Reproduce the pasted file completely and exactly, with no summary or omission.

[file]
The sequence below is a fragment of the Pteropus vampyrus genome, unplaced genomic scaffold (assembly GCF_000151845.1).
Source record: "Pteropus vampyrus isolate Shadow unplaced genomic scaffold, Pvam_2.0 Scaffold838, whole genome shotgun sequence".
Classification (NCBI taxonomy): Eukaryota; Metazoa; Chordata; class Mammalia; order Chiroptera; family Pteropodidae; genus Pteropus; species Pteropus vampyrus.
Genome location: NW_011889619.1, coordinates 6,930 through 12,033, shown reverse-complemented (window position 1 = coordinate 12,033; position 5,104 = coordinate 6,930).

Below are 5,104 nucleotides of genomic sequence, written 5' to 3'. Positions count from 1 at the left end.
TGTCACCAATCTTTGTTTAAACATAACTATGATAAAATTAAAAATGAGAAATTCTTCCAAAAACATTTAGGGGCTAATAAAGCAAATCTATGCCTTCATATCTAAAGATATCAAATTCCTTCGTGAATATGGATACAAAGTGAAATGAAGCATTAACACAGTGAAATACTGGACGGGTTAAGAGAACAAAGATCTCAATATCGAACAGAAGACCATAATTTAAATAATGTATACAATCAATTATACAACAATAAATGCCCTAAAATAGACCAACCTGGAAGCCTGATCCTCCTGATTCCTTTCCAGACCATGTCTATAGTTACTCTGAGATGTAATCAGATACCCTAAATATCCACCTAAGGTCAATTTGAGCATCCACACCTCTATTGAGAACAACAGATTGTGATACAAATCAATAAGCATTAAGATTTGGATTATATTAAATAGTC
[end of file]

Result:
The sequence below is a fragment of the Pteropus vampyrus genome, unplaced genomic scaffold (assembly GCF_000151845.1).
Source record: "Pteropus vampyrus isolate Shadow unplaced genomic scaffold, Pvam_2.0 Scaffold838, whole genome shotgun sequence".
Classification (NCBI taxonomy): Eukaryota; Metazoa; Chordata; class Mammalia; order Chiroptera; family Pteropodidae; genus Pteropus; species Pteropus vampyrus.
Genome location: NW_011889619.1, coordinates 6,930 through 12,033, shown reverse-complemented (window position 1 = coordinate 12,033; position 5,104 = coordinate 6,930).

Below are 5,104 nucleotides of genomic sequence, written 5' to 3'. Positions count from 1 at the left end.
TGTCACCAATCTTTGTTTAAACATAACTATGATAAAATTAAAAATGAGAAATTCTTCCAAAAACATTTAGGGGCTAATAAAGCAAATCTATGCCTTCATATCTAAAGATATCAAATTCCTTCGTGAATATGGATACAAAGTGAAATGAAGCATTAACACAGTGAAATACTGGACGGGTTAAGAGAACAAAGATCTCAATATCGAACAGAAGACCATAATTTAAATAATGTATACAATCAATTATACAACAATAAATGCCCTAAAATAGACCAACCTGGAAGCCTGATCCTCCTGATTCCTTTCCAGACCATGTCTATAGTTACTCTGAGATGTAATCAGATACCCTAAATATCCACCTAAGGTCAATTTGAGCATCCACACCTCTATTGAGAACAACAGATTGTGATACAAATCAATAAGCATTAAGATTTGGATTATATTAAATAGTC